Instead of hanging out at the mall, Pavlich rode horses in the wilderness and camped. “Even in late June, it still snowed. We were a family that lived the outdoor life.”

Cable TV was not a thing in her home until she was in high school. They couldn’t run cables out to their house. 

“We only had three channels, so I was watching a lot of local news, Hercules and Xena. I wasn’t allowed to watch MTV. I was mostly outside anyway.”

In addition to being a fan of legendary heroes, Pavlich was always fascinated with debate and politics. “I was always in tune to what was going on. When we finally got Fox News on cable, I knew I wanted to be debating on the channel.”

After graduating from college, she drove from Tucson to D.C., hungry to pursue different avenues. 

“It was a pretty big culture shock going from Arizona to D.C.,” Pavlich said. “I remember thinking to myself, ‘what have I done?  Both places have a lot to offer, and it makes no sense to compare them. Virginia is beautiful and has a large black bear population. Fall is beautiful here. I’ve told myself I never want to take for granted the opportunity I’ve had to be here.”

Pavlich said she knows D.C. is known for a lot of corruption, but it’s an amazing place to see all the monuments and the National Mall. 

“This is the greatest country in the history of the earth, and so many people come here from all over to experience it. The day I can’t appreciate all of that is the day I should move somewhere else.”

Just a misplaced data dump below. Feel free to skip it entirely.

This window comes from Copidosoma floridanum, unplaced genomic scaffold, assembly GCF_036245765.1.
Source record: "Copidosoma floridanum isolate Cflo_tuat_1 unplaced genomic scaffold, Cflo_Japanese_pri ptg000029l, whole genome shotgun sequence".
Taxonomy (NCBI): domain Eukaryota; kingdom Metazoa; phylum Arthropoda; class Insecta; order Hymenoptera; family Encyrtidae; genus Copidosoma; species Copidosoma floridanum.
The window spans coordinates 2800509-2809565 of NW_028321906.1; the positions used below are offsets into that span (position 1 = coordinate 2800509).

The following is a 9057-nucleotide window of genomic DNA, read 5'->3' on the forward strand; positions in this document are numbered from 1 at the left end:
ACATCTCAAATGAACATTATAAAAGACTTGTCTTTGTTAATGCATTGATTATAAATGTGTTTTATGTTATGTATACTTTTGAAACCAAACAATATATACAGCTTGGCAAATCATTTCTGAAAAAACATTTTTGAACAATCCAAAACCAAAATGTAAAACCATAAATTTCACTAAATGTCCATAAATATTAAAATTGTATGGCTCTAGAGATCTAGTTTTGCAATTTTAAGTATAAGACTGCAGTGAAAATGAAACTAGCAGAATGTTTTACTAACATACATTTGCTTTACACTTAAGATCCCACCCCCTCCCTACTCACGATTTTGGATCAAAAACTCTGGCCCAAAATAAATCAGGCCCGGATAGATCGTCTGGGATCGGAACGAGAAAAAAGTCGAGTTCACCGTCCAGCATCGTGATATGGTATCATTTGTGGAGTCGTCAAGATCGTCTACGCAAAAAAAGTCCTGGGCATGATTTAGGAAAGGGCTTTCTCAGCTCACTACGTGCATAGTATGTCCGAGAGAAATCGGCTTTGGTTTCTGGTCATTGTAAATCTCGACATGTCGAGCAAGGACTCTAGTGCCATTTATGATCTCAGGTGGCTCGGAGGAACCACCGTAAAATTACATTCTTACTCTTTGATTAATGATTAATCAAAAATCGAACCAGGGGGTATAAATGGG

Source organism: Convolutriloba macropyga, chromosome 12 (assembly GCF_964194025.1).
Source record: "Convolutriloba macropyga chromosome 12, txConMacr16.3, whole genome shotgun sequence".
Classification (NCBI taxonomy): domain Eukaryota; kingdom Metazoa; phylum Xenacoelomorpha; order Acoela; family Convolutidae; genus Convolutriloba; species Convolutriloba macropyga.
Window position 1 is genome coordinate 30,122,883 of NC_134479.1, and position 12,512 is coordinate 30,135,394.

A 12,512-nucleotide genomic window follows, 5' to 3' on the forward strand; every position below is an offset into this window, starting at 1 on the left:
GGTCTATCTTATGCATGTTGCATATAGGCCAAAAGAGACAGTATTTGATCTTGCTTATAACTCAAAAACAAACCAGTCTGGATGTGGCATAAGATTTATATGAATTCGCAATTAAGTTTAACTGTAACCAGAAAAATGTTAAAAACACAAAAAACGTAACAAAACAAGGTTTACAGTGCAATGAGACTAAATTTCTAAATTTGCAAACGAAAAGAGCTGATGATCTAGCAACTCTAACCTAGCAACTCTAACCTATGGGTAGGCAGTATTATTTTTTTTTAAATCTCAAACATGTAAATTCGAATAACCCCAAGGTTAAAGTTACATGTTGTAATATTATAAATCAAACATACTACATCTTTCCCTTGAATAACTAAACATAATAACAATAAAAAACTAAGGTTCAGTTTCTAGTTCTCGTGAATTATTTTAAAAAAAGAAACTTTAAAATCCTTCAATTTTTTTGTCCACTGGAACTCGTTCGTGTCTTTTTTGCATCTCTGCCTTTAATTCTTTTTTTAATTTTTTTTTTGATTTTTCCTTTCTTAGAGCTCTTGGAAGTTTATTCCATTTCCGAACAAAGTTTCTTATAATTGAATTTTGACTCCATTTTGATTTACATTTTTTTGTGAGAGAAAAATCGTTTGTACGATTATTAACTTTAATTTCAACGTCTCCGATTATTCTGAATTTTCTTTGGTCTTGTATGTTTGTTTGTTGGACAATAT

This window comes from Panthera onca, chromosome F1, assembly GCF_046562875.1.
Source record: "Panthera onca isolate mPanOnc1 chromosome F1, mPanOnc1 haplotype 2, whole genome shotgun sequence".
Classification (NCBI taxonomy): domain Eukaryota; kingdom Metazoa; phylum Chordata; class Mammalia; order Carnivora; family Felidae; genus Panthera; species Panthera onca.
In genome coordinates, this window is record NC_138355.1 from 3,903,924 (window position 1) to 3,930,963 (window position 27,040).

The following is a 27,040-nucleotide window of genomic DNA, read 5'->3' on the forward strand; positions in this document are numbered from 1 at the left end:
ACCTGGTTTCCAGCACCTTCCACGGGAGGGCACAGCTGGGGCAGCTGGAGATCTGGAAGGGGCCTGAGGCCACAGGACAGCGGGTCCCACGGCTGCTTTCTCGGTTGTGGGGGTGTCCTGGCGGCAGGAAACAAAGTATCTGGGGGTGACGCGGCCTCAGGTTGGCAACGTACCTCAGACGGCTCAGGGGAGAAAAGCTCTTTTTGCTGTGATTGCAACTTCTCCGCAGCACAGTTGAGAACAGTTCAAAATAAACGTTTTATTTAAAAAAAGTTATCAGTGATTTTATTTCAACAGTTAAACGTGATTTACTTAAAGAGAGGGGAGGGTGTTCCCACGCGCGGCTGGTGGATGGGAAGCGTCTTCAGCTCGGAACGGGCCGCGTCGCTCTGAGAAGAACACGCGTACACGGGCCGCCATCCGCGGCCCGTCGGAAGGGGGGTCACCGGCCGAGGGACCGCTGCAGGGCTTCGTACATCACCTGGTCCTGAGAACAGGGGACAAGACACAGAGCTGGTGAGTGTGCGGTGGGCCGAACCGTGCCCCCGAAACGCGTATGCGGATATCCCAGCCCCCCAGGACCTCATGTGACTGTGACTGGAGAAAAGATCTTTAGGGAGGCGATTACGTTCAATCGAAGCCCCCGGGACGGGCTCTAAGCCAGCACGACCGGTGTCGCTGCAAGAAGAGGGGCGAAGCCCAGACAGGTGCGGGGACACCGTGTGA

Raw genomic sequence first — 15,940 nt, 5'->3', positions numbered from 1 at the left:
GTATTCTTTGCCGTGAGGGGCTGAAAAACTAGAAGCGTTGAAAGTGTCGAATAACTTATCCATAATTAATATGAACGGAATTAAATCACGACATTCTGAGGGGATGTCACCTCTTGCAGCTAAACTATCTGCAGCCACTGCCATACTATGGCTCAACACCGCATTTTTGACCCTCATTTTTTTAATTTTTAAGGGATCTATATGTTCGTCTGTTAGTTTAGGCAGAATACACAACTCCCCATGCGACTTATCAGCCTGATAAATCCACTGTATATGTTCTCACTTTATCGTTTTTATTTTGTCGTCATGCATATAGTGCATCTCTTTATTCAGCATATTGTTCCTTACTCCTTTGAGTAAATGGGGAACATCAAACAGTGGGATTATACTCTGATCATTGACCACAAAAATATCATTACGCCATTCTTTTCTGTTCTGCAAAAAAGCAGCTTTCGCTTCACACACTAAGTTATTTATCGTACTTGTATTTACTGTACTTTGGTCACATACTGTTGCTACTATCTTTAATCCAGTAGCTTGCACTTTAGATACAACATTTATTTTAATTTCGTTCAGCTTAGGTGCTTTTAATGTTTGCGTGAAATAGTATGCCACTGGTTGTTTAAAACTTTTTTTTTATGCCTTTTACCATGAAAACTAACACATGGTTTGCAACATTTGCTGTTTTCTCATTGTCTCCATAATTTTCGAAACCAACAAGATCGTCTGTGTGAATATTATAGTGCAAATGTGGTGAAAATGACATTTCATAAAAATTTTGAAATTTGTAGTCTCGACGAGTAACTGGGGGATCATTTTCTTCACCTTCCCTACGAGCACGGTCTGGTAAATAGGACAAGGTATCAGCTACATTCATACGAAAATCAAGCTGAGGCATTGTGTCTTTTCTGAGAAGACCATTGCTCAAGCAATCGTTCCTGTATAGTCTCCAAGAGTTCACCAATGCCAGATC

After arriving in D.C., Pavlich became a contributing editor at Townhall.com, promoted to editor five years ago. “I started out low on the totem pole, but I dove in head-first. I manage a team with great writers and reporters. I’ve got some amazing columnists that submit every day. Producing new pieces by the hour. It’s exciting to see how they’ve grown in their careers. It has been very rewarding.”

Pavlich likes to give her writers and reporters a lot of freedom to pursue stories they are interested in, giving them some creative freedom. 

Keeping abreast of national news, Pavlich watched the video that recently emerged of a store owner in Narco, California. A man was protecting his store from a heavily armed, snot-nosed, wannabe robber. Before he could get close to the counter, the owner blasted the kid before he knew what hit him.